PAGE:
A model for simulating transpiration of Eucalyptus salmonophloia trees

Authors

  • Matthias Langensiepen,

    Corresponding author
    1. Modeling Plant Systems, Institute of Crop Science, Faculty of Agriculture and Horticulture, Humboldt-University of Berlin. Invalidenstrasse 42, 10115 Berlin, Germany
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  • Stephen Burgess,

    1. School of Plant Biology, The University of Western Australia, 35 Stirling Highway Crawley WA 6009, Australia
    2. Cooperative Research Centre for Plant-Based Management of Dryland Salinity, 35 Stirling Highway, Crawley WA 6009, Australia
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  • Hans Lambers,

    1. School of Plant Biology, The University of Western Australia, 35 Stirling Highway Crawley WA 6009, Australia
    2. Cooperative Research Centre for Plant-Based Management of Dryland Salinity, 35 Stirling Highway, Crawley WA 6009, Australia
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  • Patrick Mitchell,

    1. School of Plant Biology, The University of Western Australia, 35 Stirling Highway Crawley WA 6009, Australia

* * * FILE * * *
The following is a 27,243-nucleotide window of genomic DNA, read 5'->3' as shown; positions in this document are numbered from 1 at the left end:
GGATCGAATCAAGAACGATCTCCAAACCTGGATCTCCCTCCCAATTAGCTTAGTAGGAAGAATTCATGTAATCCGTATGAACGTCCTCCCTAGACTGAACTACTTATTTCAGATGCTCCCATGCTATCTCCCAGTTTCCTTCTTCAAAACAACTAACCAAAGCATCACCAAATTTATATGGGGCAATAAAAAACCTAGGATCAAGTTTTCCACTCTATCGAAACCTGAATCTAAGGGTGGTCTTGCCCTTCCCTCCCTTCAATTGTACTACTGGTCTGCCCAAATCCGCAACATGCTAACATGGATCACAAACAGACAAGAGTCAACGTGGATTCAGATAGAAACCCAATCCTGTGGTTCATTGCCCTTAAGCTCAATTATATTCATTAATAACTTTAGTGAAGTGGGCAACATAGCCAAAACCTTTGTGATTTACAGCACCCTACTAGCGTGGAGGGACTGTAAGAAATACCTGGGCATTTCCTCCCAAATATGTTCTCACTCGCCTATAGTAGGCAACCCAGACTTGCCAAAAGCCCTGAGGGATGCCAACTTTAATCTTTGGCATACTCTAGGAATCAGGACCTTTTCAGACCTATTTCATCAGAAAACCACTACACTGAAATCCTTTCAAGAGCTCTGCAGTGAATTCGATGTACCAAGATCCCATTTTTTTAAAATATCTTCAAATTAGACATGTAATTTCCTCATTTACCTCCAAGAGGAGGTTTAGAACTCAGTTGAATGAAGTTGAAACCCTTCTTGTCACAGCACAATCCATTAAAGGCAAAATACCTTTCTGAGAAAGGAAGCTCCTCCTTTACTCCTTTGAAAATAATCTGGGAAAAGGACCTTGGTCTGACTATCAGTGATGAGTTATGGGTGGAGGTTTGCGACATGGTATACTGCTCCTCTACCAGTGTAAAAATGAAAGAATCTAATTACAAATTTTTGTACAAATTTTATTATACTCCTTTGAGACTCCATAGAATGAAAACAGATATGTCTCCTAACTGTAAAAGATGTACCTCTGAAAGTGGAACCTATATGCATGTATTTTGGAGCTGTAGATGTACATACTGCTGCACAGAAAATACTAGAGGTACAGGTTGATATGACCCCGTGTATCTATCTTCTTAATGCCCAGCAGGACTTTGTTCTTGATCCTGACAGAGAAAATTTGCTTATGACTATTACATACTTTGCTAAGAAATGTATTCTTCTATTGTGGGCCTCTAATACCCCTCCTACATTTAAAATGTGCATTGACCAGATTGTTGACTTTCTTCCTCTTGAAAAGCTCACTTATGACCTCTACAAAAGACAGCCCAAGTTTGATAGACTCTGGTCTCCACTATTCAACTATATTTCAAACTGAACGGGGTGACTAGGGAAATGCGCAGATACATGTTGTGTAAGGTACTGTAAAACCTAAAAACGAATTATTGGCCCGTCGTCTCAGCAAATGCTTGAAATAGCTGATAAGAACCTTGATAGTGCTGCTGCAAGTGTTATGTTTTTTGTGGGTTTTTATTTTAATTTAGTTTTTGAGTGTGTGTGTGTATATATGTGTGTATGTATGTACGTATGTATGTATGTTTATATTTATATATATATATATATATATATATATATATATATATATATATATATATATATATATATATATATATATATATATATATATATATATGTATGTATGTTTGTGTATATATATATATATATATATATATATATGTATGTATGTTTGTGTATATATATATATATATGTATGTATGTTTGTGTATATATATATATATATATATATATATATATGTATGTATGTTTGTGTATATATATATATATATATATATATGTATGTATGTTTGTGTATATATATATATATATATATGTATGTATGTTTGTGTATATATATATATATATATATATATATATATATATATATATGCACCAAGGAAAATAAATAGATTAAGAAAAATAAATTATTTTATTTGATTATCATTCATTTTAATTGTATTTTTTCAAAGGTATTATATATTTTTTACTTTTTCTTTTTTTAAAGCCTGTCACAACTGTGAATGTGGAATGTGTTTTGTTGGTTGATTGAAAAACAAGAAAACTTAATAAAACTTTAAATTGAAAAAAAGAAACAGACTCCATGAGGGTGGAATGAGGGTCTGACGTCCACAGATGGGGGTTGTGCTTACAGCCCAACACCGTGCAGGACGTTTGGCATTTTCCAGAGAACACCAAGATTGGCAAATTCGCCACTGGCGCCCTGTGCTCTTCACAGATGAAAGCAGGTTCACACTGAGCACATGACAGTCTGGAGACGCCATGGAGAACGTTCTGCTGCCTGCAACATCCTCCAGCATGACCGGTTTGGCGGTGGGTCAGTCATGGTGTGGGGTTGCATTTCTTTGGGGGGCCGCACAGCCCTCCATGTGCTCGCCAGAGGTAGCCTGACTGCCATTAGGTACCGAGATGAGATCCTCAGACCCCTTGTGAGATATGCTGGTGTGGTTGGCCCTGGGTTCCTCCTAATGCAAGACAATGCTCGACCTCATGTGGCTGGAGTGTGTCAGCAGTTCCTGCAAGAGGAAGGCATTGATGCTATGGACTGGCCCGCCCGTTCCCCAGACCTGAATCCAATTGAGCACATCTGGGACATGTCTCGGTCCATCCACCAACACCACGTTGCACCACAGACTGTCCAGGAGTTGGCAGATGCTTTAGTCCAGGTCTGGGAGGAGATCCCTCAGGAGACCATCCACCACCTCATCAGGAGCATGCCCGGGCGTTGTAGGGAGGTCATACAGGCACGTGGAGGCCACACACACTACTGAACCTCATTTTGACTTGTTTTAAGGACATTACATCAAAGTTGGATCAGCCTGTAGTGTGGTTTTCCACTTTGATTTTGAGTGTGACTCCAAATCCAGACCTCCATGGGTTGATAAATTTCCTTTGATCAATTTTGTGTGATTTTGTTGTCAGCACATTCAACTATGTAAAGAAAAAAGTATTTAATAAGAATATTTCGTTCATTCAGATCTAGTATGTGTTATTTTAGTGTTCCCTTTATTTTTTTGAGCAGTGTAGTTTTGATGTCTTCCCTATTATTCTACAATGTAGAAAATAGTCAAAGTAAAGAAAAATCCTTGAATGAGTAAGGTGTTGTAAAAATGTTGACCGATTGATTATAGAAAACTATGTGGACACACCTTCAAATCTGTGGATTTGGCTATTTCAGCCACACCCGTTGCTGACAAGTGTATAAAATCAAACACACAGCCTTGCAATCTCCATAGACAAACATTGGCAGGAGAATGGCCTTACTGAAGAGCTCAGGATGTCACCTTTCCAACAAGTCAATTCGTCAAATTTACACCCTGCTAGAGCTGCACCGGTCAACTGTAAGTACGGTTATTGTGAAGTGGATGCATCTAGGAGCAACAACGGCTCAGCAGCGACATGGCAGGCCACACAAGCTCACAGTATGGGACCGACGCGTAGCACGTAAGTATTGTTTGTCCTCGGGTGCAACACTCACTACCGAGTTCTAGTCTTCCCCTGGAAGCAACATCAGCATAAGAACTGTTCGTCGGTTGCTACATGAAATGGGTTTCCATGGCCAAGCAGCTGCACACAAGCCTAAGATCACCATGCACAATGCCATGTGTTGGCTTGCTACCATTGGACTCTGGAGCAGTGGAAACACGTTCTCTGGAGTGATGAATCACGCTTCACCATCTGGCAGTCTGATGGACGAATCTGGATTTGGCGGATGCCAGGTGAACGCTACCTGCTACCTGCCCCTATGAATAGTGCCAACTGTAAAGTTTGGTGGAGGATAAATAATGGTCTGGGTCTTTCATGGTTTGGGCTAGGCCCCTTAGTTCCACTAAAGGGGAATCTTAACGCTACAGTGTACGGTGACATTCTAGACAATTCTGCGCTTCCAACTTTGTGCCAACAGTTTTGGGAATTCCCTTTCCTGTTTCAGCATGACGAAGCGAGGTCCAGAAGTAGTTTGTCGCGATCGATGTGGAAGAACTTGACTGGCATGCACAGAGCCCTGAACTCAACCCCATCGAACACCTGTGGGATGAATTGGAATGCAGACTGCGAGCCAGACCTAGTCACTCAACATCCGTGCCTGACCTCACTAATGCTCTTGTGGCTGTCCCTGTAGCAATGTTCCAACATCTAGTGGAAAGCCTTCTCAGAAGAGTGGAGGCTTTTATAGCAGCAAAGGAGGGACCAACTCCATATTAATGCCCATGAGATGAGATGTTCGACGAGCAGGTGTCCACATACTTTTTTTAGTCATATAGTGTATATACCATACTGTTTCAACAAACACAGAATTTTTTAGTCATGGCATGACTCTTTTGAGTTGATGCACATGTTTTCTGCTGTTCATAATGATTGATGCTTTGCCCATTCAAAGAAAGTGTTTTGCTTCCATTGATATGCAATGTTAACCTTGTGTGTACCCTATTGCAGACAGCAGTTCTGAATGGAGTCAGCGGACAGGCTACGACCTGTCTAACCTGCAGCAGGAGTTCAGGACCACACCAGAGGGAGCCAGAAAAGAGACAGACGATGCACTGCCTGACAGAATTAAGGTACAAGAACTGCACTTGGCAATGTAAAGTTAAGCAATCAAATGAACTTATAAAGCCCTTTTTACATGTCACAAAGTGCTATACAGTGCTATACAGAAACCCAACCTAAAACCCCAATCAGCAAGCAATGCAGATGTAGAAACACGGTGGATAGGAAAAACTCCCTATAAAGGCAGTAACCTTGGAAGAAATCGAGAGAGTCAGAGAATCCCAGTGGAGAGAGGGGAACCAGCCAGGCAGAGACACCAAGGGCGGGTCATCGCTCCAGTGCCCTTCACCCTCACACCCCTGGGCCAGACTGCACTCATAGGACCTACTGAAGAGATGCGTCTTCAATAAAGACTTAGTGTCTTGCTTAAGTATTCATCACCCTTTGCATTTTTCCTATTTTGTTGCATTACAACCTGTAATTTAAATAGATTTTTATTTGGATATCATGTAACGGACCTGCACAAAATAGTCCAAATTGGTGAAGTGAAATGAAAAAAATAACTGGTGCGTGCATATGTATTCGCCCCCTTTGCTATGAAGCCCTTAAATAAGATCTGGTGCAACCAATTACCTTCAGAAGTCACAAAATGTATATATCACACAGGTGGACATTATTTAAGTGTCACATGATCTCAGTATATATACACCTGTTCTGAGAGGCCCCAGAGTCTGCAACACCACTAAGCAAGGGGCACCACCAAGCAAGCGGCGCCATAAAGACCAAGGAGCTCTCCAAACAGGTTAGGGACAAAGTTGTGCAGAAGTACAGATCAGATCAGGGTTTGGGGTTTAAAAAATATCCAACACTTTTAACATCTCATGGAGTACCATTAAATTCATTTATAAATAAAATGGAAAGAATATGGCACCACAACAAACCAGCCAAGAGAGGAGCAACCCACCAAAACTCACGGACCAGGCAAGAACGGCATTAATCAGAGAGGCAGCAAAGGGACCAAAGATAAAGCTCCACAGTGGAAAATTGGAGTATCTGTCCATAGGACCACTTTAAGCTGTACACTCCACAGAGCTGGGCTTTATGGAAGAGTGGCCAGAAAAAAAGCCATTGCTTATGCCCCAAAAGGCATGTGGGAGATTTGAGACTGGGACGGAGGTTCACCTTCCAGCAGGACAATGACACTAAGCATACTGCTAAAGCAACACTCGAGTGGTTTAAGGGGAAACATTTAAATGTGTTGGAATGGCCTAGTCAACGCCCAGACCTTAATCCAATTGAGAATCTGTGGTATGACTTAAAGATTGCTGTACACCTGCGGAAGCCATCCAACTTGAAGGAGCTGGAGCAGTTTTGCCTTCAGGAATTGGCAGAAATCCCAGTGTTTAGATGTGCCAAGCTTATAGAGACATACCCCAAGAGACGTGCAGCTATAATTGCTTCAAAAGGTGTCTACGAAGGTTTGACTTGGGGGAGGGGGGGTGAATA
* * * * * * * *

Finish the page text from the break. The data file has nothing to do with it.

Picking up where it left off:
2. Cooperative Research Centre for Plant-Based Management of Dryland Salinity, 35 Stirling Highway, Crawley WA 6009, Australia
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  • Erik Veneklaas

    1. School of Plant Biology, The University of Western Australia, 35 Stirling Highway Crawley WA 6009, Australia
    2. Cooperative Research Centre for Plant-Based Management of Dryland Salinity, 35 Stirling Highway, Crawley WA 6009, Australia
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  • Edited by V. Hurry

e-mail: matthias@langensiepen.net

Abstract

Understanding the water relations of Eucalyptus trees plays an important role in finding solutions to dryland salinity in southern Australia. A model for studying structure–function relationships in isolated tree crowns (radiation absorption, transpiration and photosynthesis, RATP) was parameterized to permit the seasonal transpiration course of a Eucalyptus salmonophloia tree to be quantified. Model responses to different parameterizations were tested in a sensitivity analysis. Predictive quality was mostly affected by the accuracy of information about leaf area density and stomatal responses to air vapor pressure deficit, and to a lesser extend by foliage dispersion. Assuming simple, non-synergistic influences of changes in photosynthetic active radiation and air vapor pressure deficit on stomatal transpiration control, the model was able to simulate the daily water uptake of E. salmonophloia trees with reasonable predictive quality during an entire season. In order to more precisely simulate short-term (i.e. diurnal) water use dynamics, the model must be extended to account for hydraulic and chemical controls of stomatal regulation of crown energy balance.

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